ASTM Committee E-4 on Metallography began a program to develop a test method for rating the nodularity of graphite in ductile iron in 1986. The initial effort centered upon using the sphericity equation to assess the shape. However, an interlaboratory study showed that the perimeter measurement varied with the magnification used. A perimeter-free shape factor based on the maximum Feret’s diameter was determined to be magnification independent and reliable. Additionally, two types of “convex perimeters” were proposed over the ensuing years, but they were demonstrated to be highly biased towards yielding high nodularity ratings regardless of the irregularity of the particle’s shape. The study reported here compared the use of the maximum Feret’s diameter in the shape equation to the mean Feret’s diameter, 100X vs. 200X, a minimum shape factor limit for a particle to be a nodule of 0.5 vs. 0.6, and calculation of an area-based vs. a number-based % nodularity.
Measurements were made on a large number of graphite particles in eight specimens with a wide range of apparent nodularity and covering an average particle area from ~125 to 2400 μm2. Only particles with a maximum Feret’s diameter ≥ 10 μm were measured. Two screen magnifications were used, 100 and 200X. 100X was chosen as the AFS and ASTM charts depict graphite in cast iron at 100X, so metallographers are used to this magnification. For each particle above the required minimum Feret’s diameter, the area, minimum, mean and maximum Feret’s diameters were measured for all 8 specimens. The shape factor was calculated based on the actual area of the particle divided by the area calculated assuming its diameter was either the mean Feret’s diameter (mean FD) or the maximum Feret’s diameter (max FD); a perfectly circular particle has a shape factor of 1 (all others are <1). Then, the area % nodularity and the number % nodularity were calculated for data from both 100X and 200X images and for the shape factors calculated from the mean FD and the max FD, using both 0.5 and 0.6 as the minimum shape factor limit.
The data from all of these conditions were tabulated by specimen, magnification, shape factor and minimum shape factor limit. It was immediately obvious that the mean FD shape factor yielded many shape factors above 1, which is theoretically impossible and nullifies the use of the mean Feret’s diameter. Table 1 lists the results for the eight specimens (ordered left to right according to increasing average particle area).
Table 1. Percentage of particles with shape factors >1.0 using the mean Feret’s diameter.
For the maximum Feret’s diameter, there were only a few particles with shape factors >1 and these were in the specimens with the smallest graphite particles and only for 100X measurements.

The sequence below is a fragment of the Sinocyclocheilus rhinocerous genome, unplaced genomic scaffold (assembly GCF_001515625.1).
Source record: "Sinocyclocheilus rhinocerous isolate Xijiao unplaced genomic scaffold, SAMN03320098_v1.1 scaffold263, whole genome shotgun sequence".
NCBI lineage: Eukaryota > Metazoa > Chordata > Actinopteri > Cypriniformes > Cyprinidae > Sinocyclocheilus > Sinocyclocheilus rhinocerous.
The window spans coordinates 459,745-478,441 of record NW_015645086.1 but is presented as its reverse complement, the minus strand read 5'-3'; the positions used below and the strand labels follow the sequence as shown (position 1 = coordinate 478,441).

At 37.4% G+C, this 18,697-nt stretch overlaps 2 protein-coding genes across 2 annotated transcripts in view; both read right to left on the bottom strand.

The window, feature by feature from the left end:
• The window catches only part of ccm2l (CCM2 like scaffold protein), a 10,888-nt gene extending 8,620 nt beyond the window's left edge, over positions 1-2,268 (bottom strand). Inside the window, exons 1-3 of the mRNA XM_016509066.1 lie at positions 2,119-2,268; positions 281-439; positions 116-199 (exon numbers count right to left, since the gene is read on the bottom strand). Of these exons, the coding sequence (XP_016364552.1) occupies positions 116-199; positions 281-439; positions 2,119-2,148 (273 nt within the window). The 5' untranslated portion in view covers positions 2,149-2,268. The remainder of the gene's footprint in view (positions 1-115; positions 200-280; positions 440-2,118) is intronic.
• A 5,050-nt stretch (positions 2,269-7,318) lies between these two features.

Particle area measurements were 3.6% greater using 100X compared to 200X. The max FD was 0.3% greater at 100X than at 200X. The mean FD was 0.8% greater at 100X than at 200X. For 15 of 16 cases, the average shape factors were 7.1% greater for 100X images than for 200X images. For all 16 cases, the average shape factor based on the mean FD was 25% greater than the average shape factor based on the max FD. The % nodularity (area % and number %) based on the mean FD was 19.4% greater than for the max FD using the ≥0.6 limit and 11.3% greater using the ≥0.5 shape factor limit. Overall, for the 100X and 200X images and using the mean FD and the max FD for the shape factor, the % nodularity (for both the area % and number %) averaged 85.22% for the ≥0.6 limit and 91.4% for the ≥0.5 limit. For the shape factors based on the max FD, the overall % nodularity was 86.6% and 77.7% for the ≥0.5 and ≥0.6 shape limits; and for the shape factors based on the mean FD, the overall % nodularity was 96.33% and 92.8% for the ≥0.5 and ≥0.6 shape limits, respectively.
Above are examples of ductile iron specimens, the one on the left has well-formed spheroidal nodules and the one on the right graphite particles that exhibit a lower percentage of well-formed spheroidal nodules. Both specimens as-polished and both at 200X.
The mean Feret’s diameter produced a very high number of particles with shape factors >1.0, which is theoretically impossible. The percentage was greater for 100X images than for 200X images but 6 of the 8 specimens analyzed using 200X images had shape factors >1.0. The mean Feret’s diameter cannot be used to calculate the shape factor. For specimens with an average particle area <500 μm2, 200X is preferred over 100X using the maximum Feret’s diameter. The ≥0.5 shape factor limit is too liberal for calculating the % nodularity; the ≥0.6 shape limit gives more realistic ratings. There was no systematic trend between the area % nodularity ratings vs. the number % nodularity ratings. But, the standard should chose only one and AFS documents indicate that the area % nodularity relates better to structure-property data.
George Vander Voort has a background in physical, process and mechanical metallurgy and has been performing metallographic studies for 47 years. He is a long-time member of ASTM Committee E-4 on metallography and has published extensively in metallography and failure analysis. He regularly teaches MEI courses for ASM International and is now doing webinars. He is a consultant for Struers Inc. and will be teaching courses soon for them. He can be reached at 1-847-623-7648, EMAIL: firstname.lastname@example.org and through his web site: www.georgevandervoort.com
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